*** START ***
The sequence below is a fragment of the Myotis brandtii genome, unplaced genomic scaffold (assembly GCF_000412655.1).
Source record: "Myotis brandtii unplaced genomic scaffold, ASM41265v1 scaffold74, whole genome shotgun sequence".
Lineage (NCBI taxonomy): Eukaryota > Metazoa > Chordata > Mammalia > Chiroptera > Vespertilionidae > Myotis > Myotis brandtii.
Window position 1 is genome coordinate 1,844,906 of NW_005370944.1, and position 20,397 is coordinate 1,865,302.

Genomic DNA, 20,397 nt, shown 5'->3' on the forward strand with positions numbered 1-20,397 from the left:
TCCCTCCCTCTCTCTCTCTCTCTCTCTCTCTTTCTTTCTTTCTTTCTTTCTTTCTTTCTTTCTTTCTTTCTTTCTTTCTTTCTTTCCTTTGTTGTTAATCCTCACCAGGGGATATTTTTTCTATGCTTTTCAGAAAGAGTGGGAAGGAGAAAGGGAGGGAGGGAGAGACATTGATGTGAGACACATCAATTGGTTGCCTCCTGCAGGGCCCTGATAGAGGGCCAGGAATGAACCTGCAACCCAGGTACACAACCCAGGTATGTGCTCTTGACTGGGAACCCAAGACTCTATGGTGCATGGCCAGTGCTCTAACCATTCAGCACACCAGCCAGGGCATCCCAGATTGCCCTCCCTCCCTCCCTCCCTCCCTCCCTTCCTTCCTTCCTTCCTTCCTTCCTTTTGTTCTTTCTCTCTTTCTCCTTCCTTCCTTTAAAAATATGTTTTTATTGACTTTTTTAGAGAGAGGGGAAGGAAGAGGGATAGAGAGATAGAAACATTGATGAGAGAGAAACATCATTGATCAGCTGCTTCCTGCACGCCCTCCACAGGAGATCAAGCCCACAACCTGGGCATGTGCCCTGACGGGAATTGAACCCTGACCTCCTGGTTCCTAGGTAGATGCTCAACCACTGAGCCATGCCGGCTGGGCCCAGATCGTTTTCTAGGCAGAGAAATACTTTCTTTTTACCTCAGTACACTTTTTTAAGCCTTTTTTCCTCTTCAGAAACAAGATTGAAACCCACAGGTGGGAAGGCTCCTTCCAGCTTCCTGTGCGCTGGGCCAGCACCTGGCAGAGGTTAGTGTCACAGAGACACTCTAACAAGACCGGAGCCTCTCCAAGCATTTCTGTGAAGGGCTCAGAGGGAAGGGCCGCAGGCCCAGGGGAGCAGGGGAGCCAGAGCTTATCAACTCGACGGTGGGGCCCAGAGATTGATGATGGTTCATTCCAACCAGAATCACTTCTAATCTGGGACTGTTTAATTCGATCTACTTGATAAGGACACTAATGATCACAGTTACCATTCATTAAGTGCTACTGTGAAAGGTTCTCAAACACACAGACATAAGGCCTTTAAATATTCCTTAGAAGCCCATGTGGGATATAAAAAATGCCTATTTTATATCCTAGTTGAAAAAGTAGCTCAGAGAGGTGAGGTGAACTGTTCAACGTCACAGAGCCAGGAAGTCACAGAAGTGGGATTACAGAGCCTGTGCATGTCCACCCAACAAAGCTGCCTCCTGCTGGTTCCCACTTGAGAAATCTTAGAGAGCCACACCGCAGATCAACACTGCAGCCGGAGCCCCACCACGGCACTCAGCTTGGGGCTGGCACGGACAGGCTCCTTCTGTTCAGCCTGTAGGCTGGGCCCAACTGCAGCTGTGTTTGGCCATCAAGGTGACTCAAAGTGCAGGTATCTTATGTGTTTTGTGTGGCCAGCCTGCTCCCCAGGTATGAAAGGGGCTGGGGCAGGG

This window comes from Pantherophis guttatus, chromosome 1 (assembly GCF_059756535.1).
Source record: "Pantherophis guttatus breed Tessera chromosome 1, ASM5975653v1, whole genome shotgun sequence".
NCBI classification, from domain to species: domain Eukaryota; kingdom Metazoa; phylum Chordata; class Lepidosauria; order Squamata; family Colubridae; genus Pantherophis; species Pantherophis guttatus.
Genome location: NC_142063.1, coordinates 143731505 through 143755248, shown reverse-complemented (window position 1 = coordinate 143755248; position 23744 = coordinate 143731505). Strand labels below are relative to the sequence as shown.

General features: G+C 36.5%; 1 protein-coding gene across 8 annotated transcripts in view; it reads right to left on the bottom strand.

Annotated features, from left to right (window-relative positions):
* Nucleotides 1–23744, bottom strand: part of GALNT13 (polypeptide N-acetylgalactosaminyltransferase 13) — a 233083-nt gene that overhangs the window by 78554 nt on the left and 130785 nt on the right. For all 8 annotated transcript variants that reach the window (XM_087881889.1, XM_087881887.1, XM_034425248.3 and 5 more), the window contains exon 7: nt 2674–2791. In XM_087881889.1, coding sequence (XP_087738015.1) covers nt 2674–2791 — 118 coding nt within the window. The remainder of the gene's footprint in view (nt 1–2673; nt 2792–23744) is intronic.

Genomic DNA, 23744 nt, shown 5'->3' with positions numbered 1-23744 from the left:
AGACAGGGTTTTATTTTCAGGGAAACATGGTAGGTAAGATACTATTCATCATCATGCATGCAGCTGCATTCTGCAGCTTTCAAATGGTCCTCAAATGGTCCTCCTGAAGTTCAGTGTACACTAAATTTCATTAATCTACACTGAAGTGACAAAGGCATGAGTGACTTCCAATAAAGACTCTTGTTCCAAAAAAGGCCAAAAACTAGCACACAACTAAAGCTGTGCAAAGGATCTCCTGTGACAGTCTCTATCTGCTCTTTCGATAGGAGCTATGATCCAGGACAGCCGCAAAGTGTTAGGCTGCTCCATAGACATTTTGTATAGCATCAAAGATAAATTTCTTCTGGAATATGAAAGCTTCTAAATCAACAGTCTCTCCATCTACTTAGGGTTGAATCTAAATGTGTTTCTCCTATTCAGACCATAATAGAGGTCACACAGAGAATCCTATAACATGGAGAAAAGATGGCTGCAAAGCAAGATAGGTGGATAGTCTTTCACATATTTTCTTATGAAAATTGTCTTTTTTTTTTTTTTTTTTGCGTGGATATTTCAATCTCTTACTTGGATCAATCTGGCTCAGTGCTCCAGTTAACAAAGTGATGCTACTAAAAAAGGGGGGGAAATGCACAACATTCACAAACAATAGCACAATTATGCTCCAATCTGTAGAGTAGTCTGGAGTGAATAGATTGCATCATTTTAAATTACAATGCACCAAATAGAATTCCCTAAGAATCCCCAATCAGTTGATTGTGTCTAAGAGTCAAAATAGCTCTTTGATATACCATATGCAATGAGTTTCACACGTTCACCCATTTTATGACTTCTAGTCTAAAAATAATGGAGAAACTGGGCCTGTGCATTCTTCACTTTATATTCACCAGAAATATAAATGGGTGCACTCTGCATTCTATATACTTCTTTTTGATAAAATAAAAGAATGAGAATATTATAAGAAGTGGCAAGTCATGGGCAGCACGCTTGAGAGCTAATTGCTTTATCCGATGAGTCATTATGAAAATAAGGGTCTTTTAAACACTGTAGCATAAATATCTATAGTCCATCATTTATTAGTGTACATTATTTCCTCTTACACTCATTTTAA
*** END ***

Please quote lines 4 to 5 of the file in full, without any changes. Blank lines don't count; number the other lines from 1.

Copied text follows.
Window position 1 is genome coordinate 1,844,906 of NW_005370944.1, and position 20,397 is coordinate 1,865,302.

Genomic DNA, 20,397 nt, shown 5'->3' on the forward strand with positions numbered 1-20,397 from the left: